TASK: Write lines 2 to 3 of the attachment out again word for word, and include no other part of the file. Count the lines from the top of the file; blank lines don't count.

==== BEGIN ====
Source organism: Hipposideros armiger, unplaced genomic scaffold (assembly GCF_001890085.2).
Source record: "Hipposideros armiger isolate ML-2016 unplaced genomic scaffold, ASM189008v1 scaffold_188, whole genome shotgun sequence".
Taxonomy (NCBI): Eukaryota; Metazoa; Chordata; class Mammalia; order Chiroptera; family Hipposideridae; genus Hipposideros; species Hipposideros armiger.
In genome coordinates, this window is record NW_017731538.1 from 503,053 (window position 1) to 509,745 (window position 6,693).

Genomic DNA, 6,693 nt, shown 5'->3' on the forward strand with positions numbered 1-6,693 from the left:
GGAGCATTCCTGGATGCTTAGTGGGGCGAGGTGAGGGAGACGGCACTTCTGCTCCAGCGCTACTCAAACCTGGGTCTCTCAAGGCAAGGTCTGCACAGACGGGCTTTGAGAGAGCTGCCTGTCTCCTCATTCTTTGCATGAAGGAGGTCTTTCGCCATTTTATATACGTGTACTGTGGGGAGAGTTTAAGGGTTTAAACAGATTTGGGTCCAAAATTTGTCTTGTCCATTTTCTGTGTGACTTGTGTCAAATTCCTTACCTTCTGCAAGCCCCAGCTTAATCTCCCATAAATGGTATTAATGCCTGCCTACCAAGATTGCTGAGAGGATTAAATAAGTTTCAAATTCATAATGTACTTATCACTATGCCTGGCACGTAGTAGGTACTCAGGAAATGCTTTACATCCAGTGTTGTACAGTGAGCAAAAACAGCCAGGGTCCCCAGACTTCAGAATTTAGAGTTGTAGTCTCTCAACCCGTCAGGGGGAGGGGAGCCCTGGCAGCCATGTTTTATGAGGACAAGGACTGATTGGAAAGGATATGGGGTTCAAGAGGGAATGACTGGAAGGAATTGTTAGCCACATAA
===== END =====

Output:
Source record: "Hipposideros armiger isolate ML-2016 unplaced genomic scaffold, ASM189008v1 scaffold_188, whole genome shotgun sequence".
Taxonomy (NCBI): Eukaryota; Metazoa; Chordata; class Mammalia; order Chiroptera; family Hipposideridae; genus Hipposideros; species Hipposideros armiger.